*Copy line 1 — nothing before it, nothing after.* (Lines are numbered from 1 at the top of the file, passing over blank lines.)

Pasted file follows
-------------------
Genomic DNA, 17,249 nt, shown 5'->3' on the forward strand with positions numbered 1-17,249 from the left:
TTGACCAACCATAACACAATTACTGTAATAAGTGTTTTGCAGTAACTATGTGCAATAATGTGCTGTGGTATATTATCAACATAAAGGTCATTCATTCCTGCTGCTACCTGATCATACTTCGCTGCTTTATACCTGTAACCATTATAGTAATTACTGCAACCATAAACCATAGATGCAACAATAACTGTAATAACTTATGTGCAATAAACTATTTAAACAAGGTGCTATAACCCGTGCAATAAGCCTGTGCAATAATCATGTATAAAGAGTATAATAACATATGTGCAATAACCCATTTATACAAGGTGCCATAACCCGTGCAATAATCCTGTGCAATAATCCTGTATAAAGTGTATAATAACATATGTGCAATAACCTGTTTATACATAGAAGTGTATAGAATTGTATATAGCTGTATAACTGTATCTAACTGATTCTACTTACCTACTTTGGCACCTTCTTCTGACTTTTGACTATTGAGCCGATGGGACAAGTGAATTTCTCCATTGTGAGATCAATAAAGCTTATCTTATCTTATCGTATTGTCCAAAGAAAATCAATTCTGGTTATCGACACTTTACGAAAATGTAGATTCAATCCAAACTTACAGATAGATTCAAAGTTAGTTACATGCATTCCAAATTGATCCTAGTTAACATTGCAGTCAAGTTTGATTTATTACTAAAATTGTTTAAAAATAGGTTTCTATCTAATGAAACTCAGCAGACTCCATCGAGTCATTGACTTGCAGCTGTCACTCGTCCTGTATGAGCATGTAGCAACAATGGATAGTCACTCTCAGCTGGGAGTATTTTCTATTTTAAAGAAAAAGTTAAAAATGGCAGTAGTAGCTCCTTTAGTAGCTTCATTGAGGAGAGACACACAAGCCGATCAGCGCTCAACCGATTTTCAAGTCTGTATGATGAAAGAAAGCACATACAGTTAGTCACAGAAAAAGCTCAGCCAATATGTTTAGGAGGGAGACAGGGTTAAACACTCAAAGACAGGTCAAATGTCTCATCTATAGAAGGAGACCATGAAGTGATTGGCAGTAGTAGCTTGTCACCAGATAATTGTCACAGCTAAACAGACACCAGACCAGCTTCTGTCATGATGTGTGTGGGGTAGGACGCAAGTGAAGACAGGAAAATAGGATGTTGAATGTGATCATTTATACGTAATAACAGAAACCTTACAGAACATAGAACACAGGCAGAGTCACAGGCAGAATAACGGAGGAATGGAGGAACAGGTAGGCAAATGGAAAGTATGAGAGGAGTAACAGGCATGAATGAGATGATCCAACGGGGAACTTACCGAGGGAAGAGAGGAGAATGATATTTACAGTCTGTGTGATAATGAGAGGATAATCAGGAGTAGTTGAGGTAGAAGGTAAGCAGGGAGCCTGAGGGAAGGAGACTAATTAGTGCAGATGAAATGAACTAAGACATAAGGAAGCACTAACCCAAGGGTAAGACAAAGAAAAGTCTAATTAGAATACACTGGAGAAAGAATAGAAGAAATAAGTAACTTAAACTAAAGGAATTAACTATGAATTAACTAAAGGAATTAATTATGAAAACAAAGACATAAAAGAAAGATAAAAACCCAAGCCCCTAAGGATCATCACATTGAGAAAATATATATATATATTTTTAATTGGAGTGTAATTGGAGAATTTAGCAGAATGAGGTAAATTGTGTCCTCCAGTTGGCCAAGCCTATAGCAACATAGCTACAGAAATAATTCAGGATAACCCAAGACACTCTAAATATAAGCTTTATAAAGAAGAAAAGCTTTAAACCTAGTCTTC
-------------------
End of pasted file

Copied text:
Genomic DNA, 17,249 nt, shown 5'->3' on the forward strand with positions numbered 1-17,249 from the left: